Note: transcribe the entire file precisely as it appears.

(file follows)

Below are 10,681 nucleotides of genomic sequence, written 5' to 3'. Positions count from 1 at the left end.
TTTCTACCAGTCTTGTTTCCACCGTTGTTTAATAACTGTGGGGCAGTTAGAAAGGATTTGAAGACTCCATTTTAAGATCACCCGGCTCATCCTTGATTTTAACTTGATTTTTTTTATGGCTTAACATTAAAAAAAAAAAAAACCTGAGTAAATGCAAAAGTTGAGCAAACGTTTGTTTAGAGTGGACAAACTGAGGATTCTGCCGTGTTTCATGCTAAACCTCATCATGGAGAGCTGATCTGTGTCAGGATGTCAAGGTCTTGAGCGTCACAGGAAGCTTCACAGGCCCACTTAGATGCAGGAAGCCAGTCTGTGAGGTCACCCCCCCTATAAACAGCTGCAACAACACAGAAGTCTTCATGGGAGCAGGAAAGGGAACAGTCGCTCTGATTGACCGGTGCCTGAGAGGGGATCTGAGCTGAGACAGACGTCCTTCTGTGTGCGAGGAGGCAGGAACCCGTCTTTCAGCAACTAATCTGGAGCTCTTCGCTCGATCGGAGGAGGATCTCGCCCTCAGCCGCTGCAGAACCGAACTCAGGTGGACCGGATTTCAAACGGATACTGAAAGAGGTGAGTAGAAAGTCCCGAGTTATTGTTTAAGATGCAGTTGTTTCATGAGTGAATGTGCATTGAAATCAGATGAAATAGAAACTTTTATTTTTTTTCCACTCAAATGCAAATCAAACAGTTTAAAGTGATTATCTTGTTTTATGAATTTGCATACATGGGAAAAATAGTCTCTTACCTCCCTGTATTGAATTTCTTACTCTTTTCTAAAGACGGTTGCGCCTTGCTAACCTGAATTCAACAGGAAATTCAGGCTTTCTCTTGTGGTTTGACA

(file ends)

Below are 10,681 nucleotides of genomic sequence, written 5' to 3'. Positions count from 1 at the left end.
TTTCTACCAGTCTTGTTTCCACCGTTGTTTAATAACTGTGGGGCAGTTAGAAAGGATTTGAAGACTCCATTTTAAGATCACCCGGCTCATCCTTGATTTTAACTTGATTTTTTTTATGGCTTAACATTAAAAAAAAAAAAAACCTGAGTAAATGCAAAAGTTGAGCAAACGTTTGTTTAGAGTGGACAAACTGAGGATTCTGCCGTGTTTCATGCTAAACCTCATCATGGAGAGCTGATCTGTGTCAGGATGTCAAGGTCTTGAGCGTCACAGGAAGCTTCACAGGCCCACTTAGATGCAGGAAGCCAGTCTGTGAGGTCACCCCCCCTATAAACAGCTGCAACAACACAGAAGTCTTCATGGGAGCAGGAAAGGGAACAGTCGCTCTGATTGACCGGTGCCTGAGAGGGGATCTGAGCTGAGACAGACGTCCTTCTGTGTGCGAGGAGGCAGGAACCCGTCTTTCAGCAACTAATCTGGAGCTCTTCGCTCGATCGGAGGAGGATCTCGCCCTCAGCCGCTGCAGAACCGAACTCAGGTGGACCGGATTTCAAACGGATACTGAAAGAGGTGAGTAGAAAGTCCCGAGTTATTGTTTAAGATGCAGTTGTTTCATGAGTGAATGTGCATTGAAATCAGATGAAATAGAAACTTTTATTTTTTTTCCACTCAAATGCAAATCAAACAGTTTAAAGTGATTATCTTGTTTTATGAATTTGCATACATGGGAAAAATAGTCTCTTACCTCCCTGTATTGAATTTCTTACTCTTTTCTAAAGACGGTTGCGCCTTGCTAACCTGAATTCAACAGGAAATTCAGGCTTTCTCTTGTGGTTTGACA